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The Last Rock ’n’ Roll Star

Words by Edgar Daily

More than 20 years after the release of Oasis’s debut album, Definitely Maybe, and eight years after the generation defining Manchester band called it quits, former frontman Liam Gallagher, who headlines Dubai’s Party in the Park this month, has swapped hedonistic all-nighters for early morning runs. But Britpop’s rent-a-gob-in-chief, whose debut solo album, As You Were, hit number one on the UK Album Chart in October, is still railing against The Establishment and living life on his terms

Liam Gallagher was a virtually unknown 22-year-old when Oasis recorded Rock ’n’ Roll Star, the opening track from their debut album, Definitely Maybe. But when he sang, ‘Tonight I’m a rock ‘n’ roll star’ in that distinctive Mancunian accent, he did so with such self-confidence, such bolshy brio, that it was hard to disagree. Definitely Maybe was released in August 1994. It went straight to number one in the UK. Liam Gallagher said he was a rock ’n’ roll star – and everyone believed him.

It was quite an achievement for a man who by his own admission wasn’t even interested in music until he was 16. “Anyone with a guitar or in a band I thought was a bit suspect, you know what I mean? And I’d hurl abuse at them,” he says in British director Mat Whitecross’s 2016 rock documentary, Oasis: Supersonic. It was his older brother, Noel, who had taught himself to play the guitar in his early teens and bagged himself a job as a roadie for Manchester band Inspiral Carpets. It was Liam who formed Oasis, but Noel became the creative force behind the band, while his younger brother provided something else – Liam Gallagher.


Oasis perform an early gig at The Water Rats in London in 1994.

“I think any band worth their salt is not about just the music,” says Liam.

“If you haven’t got that kind of [rock ’n’ roll] behaviour and you’ve just got great tunes then you’re pretty boring as far as I’m concerned. It’s about both, and when both come together you have greatness.”

In 1994 alone, the band’s bad behaviour included a drunken brawl on a ferry to Amsterdam that resulted in their deportation back to the UK, and a substance-fuelled first US show at the Whisky a Go Go that ended in catastrophe after confusion with the set lists resulted in band members playing different songs. Liam’s response was to mouth off at the audience and throw a tambourine at his brother’s head. Then there were the younger Gallagher brother’s antics at the MTV Video Music Awards at Radio City Music Hall in New York City in 1996.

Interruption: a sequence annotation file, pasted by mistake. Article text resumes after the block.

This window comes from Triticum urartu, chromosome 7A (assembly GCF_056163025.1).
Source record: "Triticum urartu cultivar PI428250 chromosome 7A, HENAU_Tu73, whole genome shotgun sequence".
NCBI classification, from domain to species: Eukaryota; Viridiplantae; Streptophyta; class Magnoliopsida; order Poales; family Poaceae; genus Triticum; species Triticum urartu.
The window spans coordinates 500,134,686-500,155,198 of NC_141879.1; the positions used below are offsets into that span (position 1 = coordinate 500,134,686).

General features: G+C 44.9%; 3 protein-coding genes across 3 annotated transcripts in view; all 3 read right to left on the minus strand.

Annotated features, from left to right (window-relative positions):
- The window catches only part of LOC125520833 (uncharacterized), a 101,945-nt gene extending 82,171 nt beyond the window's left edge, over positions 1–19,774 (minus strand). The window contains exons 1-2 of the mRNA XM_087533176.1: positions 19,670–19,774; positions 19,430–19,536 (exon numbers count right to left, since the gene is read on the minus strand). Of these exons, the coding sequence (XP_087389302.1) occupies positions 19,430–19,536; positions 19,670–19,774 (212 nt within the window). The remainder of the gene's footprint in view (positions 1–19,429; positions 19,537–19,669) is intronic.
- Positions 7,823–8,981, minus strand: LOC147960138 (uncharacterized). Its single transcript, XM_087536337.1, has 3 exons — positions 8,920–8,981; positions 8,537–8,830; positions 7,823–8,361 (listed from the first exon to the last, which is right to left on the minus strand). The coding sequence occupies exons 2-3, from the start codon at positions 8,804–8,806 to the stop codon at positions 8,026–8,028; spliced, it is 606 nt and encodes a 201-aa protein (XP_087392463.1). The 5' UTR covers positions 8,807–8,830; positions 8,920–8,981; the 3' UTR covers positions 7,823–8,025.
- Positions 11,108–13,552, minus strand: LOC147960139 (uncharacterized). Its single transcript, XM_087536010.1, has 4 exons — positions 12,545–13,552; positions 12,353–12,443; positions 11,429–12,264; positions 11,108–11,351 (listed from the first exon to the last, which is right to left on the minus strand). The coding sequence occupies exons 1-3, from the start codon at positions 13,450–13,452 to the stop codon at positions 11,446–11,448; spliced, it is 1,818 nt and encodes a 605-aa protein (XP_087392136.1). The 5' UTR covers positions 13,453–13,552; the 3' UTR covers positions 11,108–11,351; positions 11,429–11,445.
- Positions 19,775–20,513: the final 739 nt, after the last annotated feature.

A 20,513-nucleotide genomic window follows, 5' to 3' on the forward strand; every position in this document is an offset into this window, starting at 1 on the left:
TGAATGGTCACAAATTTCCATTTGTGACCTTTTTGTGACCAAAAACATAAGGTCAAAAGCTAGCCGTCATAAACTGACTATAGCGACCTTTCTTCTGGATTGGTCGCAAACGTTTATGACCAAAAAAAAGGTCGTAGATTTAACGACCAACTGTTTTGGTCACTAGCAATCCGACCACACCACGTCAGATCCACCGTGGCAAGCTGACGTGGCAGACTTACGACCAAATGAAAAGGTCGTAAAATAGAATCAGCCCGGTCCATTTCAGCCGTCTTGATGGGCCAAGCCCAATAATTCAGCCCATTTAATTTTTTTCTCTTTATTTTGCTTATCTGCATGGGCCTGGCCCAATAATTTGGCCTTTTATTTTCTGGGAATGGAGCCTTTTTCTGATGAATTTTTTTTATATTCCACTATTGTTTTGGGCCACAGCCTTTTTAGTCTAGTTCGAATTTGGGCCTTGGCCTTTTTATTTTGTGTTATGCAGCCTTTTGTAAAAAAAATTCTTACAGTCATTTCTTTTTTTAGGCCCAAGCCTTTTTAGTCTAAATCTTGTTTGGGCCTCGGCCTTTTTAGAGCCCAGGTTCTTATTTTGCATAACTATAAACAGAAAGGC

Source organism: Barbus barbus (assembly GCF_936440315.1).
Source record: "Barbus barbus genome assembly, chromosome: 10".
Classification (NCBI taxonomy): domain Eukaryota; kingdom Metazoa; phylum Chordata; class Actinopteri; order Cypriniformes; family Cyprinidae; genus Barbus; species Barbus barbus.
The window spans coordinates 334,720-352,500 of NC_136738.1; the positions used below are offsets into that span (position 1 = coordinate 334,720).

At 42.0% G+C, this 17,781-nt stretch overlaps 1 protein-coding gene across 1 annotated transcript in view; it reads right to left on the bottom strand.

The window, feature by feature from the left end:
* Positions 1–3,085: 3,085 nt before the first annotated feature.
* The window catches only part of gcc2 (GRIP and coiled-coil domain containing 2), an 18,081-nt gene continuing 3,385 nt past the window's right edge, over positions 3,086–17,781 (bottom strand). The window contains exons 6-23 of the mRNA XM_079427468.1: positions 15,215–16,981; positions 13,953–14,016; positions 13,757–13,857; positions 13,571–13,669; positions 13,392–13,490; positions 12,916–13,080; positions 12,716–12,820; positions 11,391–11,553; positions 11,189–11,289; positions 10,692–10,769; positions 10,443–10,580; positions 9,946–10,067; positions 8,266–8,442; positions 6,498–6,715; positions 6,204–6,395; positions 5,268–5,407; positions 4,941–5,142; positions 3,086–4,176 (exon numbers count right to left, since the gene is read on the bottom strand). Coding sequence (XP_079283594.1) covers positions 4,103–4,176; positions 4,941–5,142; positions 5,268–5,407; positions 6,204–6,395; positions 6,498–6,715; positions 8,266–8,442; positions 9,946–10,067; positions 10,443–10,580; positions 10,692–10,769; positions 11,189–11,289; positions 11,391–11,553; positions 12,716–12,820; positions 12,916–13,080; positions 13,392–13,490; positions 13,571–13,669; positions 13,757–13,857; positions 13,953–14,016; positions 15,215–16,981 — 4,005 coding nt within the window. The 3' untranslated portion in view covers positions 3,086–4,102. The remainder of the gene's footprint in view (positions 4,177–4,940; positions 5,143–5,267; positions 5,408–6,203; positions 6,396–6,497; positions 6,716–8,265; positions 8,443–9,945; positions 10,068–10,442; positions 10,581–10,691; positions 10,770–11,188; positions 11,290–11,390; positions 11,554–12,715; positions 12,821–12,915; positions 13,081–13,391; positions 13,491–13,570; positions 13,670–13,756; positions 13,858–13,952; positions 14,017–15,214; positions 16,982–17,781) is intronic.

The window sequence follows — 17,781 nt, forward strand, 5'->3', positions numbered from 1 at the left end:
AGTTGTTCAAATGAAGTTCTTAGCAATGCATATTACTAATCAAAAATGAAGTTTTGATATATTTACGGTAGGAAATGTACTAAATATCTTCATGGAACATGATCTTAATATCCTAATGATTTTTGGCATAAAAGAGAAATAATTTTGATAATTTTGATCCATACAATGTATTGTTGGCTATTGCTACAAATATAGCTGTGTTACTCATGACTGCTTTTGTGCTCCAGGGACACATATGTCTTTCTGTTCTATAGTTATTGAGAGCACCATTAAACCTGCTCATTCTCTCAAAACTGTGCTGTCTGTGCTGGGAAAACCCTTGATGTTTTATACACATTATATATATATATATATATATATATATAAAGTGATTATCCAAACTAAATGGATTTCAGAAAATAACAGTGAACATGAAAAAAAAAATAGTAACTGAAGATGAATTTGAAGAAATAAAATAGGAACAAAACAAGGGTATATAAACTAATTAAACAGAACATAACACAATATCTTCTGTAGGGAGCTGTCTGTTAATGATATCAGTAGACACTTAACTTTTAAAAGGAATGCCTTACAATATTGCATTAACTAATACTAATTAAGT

“As the television cameras focused on the band’s guitarist, Noel Gallagher, his brother, the singer Liam Gallagher, was swearing up a storm, knocking over the microphone, spilling beer, spitting, making lewd gestures and criticising the lameness of the event as he sang Champagne Supernova intentionally off-key, out of rhythm and with the wrong lyrics,” reported The New York Times. Later the same year Liam was arrested after the Q Awards in London. In 1997, he allegedly dragged a cyclist alongside the car he was travelling in. In 1998, he was banned from Cathay Pacific for abusing a fellow passenger, and arrested and charged with assault in Australia after allegedly head-butting a fan.

In 2002, he lost his front teeth in a bar brawl in Munich. Then there are the two divorces (Patsy Kensit in 2000 and Nicole Appleton in 2014), both following extra-marital affairs that resulted in the birth of children; the feuds with his brother Noel (the brothers, not for the first time, are currently not on speaking terms: “He needs to see a psychiatrist” snaps Noel), Britpop rivals Blur, his former friend Robbie Williams (the “fat dancer from Take That”), former England football star Paul Gascoigne and many others. “I just wanted it all, there and then, you know what I mean?,” Liam says of his attitude to life. “I just wanted it all to happen in one big explosion of madness. I loved every minute of it. It meant the be all and end all, man. Life or death. And I wouldn’t change anything. I’d do it all again in a heart beat.”